On never quite hitting the wall

When I was seventeen, my dad and I took an eight-hour car ride to San Francisco for the Western Regional Oireachtas. That’s an Irish dance competition, in case you didn’t know. Anyway, my mom was “too sick” to travel with us — as she had been for nearly three years at this point — so it was just my dad and I. We stayed at some fancy hotel where the competition was being held with a ridiculous per night rate. That meant we couldn’t afford to stay the extra night after the competition was over, so we ended up leaving San Fran at around 9p.m. That meant driving all night, after an exhausting day, with no stops.

10608319335_873c725e6dAfter a few hours my dad was zoning out a bit. His eyes kept fluttering. He was nodding off in spite of his best efforts to stay awake. So I ended up just shouting at him and cranking the radio. We had the windows down, too. The icy coastal air helped.

At one point, we encountered some fog. It was sometime around 2 or 3 in the morning and the fog rolled in thick along PCH. My dad wasn’t falling asleep anymore; rather, struggling to see the road. He kept thinking he saw a wall in front of him, just on the other side of the fog.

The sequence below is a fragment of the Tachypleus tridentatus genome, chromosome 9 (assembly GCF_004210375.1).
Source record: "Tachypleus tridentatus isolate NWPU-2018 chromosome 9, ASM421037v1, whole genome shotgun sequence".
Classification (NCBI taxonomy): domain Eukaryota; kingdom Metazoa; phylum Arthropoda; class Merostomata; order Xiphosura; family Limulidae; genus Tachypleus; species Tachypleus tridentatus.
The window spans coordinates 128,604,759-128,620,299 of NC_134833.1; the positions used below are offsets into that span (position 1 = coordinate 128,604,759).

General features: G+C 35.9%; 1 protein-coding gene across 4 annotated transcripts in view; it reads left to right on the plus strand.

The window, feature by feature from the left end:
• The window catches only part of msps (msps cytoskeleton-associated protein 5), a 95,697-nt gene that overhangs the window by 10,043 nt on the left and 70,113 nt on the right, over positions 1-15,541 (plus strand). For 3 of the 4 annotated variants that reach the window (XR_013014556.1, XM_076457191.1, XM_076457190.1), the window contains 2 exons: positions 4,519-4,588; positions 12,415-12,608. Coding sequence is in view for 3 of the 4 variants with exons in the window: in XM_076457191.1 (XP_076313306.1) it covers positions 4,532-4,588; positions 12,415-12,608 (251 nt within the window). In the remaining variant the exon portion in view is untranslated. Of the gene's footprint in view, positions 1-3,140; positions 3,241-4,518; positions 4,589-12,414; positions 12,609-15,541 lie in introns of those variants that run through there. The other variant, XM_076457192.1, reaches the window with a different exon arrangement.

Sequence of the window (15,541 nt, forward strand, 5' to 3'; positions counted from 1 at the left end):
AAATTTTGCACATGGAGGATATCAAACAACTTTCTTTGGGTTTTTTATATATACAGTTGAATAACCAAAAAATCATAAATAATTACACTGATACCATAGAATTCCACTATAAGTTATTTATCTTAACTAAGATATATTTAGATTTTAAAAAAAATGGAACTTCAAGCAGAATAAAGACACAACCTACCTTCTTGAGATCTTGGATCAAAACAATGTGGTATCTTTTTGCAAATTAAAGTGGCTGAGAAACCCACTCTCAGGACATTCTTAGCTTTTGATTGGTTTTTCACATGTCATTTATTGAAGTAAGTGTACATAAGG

“It’s weird,” he said. “Like it’s jumping out at me.” He had to resist the urge to slam on the brakes. There was no wall up ahead. Only fog and the endless, dark highway.

Grief is like that imaginary wall in the fog. I have moments where his death slams into me. Moments where I fully realize his absence, which will be a fact of my life from here on out. It’s a fact with soul-crushing weight. And yet, I don’t feel the impact. My body tenses as though it will slam into that wall in the fog, yet I emerge on the other side. Panicked and breathless, but still in one piece.

I keep waiting for some thought to halt me. To make me fully understand. To force me to bear the weight of his death. And yet I slip through. I drive along this highway, resisting the urge to slam on the brakes. I keep going because it’s night and there’s no place to stop other than home — and that’s a long way off yet.

Image source: Thomas Leth-Olsen


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